Monday, February 08, 2016
Smoke and Mirrors
I mean, I get what they were going for. This episode was basically the "origin story" for Peggy Carter (and her current adversary, Whitney Frost). And given that gender equality is the message underpinning the entire series, it makes sense that we would get this superhero origin story just as we've previously seen them for Captain America, Iron Man, and so forth. But the thing is, most superhero origin stories don't strike me as terribly interesting. They're often too conventional and predictable. And even when they're not, they don't necessarily provide much insight into the superhero and his or her... uh... superheroics.
I felt all of this in modest measures as I watched Peggy's flashbacks. She's motivated by the death of a loved one -- major comic trope. She didn't always possess the confidence she exudes today -- but I never would have assumed she did. It wasn't "boring" exactly, but it certainly didn't feel like information I needed to understand Carter, certainly not after spending eleven episodes and multiple movies with her.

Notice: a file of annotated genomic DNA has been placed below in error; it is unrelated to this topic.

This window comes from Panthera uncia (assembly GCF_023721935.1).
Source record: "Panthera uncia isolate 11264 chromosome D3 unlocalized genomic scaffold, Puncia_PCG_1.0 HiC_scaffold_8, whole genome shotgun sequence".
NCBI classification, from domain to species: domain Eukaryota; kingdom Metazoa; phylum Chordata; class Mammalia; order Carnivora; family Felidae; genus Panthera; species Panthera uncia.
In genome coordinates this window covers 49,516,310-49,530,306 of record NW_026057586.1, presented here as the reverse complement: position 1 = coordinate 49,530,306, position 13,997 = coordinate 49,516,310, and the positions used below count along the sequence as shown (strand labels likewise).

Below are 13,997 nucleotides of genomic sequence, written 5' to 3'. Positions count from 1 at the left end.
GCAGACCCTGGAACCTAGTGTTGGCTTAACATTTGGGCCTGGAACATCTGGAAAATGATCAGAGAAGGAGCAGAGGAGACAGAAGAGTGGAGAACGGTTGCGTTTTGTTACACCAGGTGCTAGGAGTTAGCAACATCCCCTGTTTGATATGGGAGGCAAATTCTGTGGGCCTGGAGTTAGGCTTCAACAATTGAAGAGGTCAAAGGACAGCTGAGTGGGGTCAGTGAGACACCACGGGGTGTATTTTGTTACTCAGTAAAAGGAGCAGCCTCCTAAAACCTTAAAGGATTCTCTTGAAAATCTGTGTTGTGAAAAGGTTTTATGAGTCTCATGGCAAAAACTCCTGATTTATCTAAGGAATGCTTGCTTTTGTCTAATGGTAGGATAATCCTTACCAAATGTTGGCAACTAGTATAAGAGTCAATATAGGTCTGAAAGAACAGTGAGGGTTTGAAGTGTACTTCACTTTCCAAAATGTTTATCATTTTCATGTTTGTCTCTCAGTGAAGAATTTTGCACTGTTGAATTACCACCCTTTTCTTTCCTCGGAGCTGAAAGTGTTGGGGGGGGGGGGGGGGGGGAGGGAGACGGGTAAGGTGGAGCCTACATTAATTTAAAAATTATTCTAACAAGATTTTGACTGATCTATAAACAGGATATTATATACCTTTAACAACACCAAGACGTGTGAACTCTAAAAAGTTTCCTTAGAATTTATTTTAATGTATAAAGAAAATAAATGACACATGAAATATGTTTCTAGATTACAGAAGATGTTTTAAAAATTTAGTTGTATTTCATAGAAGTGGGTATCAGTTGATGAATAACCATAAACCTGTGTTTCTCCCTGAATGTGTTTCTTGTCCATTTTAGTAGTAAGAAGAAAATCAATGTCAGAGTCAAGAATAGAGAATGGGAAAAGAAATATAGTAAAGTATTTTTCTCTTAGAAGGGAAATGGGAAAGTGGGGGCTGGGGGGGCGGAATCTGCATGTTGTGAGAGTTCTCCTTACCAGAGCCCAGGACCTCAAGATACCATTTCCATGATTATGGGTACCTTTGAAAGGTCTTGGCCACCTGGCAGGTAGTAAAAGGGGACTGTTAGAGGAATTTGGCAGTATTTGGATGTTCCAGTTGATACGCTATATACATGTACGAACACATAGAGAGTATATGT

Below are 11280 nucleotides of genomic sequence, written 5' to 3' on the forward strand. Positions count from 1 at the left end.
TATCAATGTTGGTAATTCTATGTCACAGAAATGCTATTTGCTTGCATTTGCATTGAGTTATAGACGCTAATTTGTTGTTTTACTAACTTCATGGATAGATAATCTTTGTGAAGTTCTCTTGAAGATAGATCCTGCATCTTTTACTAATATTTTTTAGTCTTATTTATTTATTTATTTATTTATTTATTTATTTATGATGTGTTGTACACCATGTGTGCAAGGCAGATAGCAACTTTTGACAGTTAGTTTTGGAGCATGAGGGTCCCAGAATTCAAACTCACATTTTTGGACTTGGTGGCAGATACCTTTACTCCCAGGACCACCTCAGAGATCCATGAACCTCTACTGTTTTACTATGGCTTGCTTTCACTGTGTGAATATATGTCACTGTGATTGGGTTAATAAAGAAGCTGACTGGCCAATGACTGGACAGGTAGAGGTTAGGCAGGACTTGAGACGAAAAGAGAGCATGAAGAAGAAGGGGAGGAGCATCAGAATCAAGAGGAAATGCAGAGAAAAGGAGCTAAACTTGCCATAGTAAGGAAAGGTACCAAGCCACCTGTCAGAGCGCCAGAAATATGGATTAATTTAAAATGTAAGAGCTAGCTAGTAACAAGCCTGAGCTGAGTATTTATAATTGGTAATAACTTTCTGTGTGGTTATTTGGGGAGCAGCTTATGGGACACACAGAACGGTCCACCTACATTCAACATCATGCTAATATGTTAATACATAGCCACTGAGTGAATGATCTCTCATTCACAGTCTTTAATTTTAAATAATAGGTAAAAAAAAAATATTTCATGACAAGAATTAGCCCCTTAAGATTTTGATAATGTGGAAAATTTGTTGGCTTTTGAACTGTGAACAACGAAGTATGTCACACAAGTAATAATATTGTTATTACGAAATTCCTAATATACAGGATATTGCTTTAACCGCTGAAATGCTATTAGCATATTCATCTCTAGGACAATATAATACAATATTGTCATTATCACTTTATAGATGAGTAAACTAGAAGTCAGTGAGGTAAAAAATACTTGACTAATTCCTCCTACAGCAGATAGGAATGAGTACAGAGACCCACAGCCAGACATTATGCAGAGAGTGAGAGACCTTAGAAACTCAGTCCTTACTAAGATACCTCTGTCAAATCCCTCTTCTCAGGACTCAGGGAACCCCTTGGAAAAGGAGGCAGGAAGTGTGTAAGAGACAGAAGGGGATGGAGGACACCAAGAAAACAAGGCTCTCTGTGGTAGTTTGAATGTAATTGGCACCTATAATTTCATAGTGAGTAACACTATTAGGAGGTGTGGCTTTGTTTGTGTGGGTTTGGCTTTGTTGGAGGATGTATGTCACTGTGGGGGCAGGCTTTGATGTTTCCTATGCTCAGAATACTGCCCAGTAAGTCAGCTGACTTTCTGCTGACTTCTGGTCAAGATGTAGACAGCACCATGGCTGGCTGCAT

Whitney Frost's origins were even less essential. I think the season had already done enough to show us her frustrations with her expected role in this time and place, as well as her quiet rebellion against that. Adding a creepy stepfather figure in her past didn't really up the ante... though at least they didn't go for the full cliche in his level of abuse.
Take away the flashbacks, and there wasn't all that much to the rest of the episode. Indeed, things may even have regressed: we're no closer to curing Wilkes' ghostly condition, and a different nuisance has sat down in the musical chair to impede Carter's investigation (just as Thompson was leaving it).
Nothing about the episode struck me as being done poorly. It simply felt inessential to me. And in a season that consists of just eight hours, I'd hope to get by without an inessential episode. I give "Smoke and Mirrors" a C+.